When Gina DeMillo Wagner’s 6-year-old son began asking for an American Boy doll last year, she went to great lengths – at a low cost (less than $50!) – to give her boy the doll of his dreams. Currently, the company that makes the American Girl dolls does not make a boy version of the toy. The doll she started with is actually a Madame Alexander brand doll.
And it wasn’t just any doll he was after – Miles wanted one that looked just like him since his older sister had an American Girl doll that looked just like her.
Wagner was inspired to take on the DIY project after a friend jokingly suggested she “get a girl doll and give it a haircut.” One swift makeunder later (she gave the doll a haircut, used acetone to remove the doll’s lipstick and blush, and trimmed the eyelashes), and Miles had his perfect doll, which he decided to name Fred Jones, possibly better known as Freddy from Scooby Doo. His sister named her doll Daphne.
As for whether her crafty endeavor has inspired her to take on more DIY toy projects in the future, Wagner says, “I don’t have any specific plans right now, but I did download some sewing patterns for 18-inch dolls, so if we want to make Fred some new T-shirts, we might do that!”
I don’t know about you, but this time of year makes me want to pull on snuggly socks, bury myself beneath a cozy blanket (hand-crocheted, of course!), and dive into a good book. Or perhaps dive into a sewing project inspired by a good book – Harry Potter, to be specific.
Marissa over at Raegun Ramblings has posted a tutorial for just such a project: the Hogwarts Textbook Skirt. Her write-up includes a 20-minute a-line knit skirt tutorial (including “super-easy hemming knits trick”), which you can then embellish with your choice of Hogwarts-required reading. I love her furry Monster Book of Monsters with googly eyes! I also love that you could easily add textbook embellishments to a ready-made skirt for an even quicker project.
What textbooks would include on your skirt? Let us know in the comments below!
Links of Interest:
Just in time for Halloween, Darkspectre Custom Couture of Newberry, FL, posted this image of a gender bent Jack Skellington dress on Imgur.
It is a one of a kind commission piece, and the store do not have any more in stock, as all of their items are hand crafted and made to order. Their garments are not costumes, but rather, they are actual clothing quality pieces and meant for wear. This dress was in the works for four months.
While browsing the $1-$3 section at my local Target (I love that section), I saw these awesome Star Wars keychains for a mere $1 each (they also had Vader and a stormtrooper). They are made of silicone, I think. I had just recently bought a vew small backpack (a sling bag) to take to work and needed some geeky accents on it and I thought these would be perfect (and CHEAP). R2 ended being too big so he now dangles from my rear view mirror in my car and the Star Wars logo is attached to my backback. I didn’t like the fact that the backs are just plain (no design) so I ended up going back and buying two more and supergluing them back to back so no matter which side they flip to, you can see what it is. I removed the chain on the Star Wars one for my backpack and left it on R2 so he can dangle.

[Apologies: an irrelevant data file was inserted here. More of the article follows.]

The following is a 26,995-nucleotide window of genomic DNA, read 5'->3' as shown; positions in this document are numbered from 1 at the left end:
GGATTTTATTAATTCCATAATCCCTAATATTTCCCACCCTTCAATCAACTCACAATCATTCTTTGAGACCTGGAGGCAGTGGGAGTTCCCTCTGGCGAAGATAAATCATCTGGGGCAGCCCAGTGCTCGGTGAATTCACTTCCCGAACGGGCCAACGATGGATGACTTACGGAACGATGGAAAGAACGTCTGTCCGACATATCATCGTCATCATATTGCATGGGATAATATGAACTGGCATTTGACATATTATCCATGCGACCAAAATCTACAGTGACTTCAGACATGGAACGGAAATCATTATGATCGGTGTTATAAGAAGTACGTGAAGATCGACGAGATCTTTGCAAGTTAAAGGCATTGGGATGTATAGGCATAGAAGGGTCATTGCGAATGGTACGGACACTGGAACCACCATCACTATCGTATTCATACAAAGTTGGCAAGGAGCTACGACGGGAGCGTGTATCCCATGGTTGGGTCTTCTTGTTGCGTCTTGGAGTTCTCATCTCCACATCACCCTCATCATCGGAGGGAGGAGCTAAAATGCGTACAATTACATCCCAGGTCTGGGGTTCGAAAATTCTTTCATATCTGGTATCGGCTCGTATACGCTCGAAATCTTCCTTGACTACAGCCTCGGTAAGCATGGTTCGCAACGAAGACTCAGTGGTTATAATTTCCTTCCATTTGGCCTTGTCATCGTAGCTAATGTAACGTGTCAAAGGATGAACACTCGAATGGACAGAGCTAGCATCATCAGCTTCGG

Here’s the Star Wars logo on the packpack:
Looks pretty good for only $2! The Space Invader is made of Perler beads my daughter made for me and the stormtrooper key chain I got at Amazon for $4 before I found the Target ones.
I love Transformers. I love Doctor Who. So, what’s not to love about a 3-D printed, actual working/transforming Tardimus Prime??!! Seriously. What’s not to love? Inspired by Jason Casteel’s TARDIS Prime artwork, user Ellindsey designed and created this 3-D printed realization, and it actually transforms. What’s even cooler is you can find Ellindsey’s CAD files and instructions for building your own. Oh, for a 3-D printer. Even you don’t have one, you should definitely check out the link for the additional pictures. Transform and roll out!
Usiris23 posted a tutorial (and the cupcakes were made by Instructables user SemadarG ) over on Imgur on how to make these scrumptious zombie teeth cupcakes for Halloween. Believe it or not, everything on top of the cupcake is actually just fondant and food coloring.
The fresh blood finish is made by mixing red coloring gel with drops of vodka of lemon extract. The dried blood is a mix red with a drop of royal blue and drops of vodka/lemon extract. Using a brush, apply the “fresh blood” color mix around the torn skin tissue, and apply the “dried blood” color mix around the gums, especially where the gums meet the skin tissue.
Can you imagine biting into one of these, if it were a red velvet cupcake?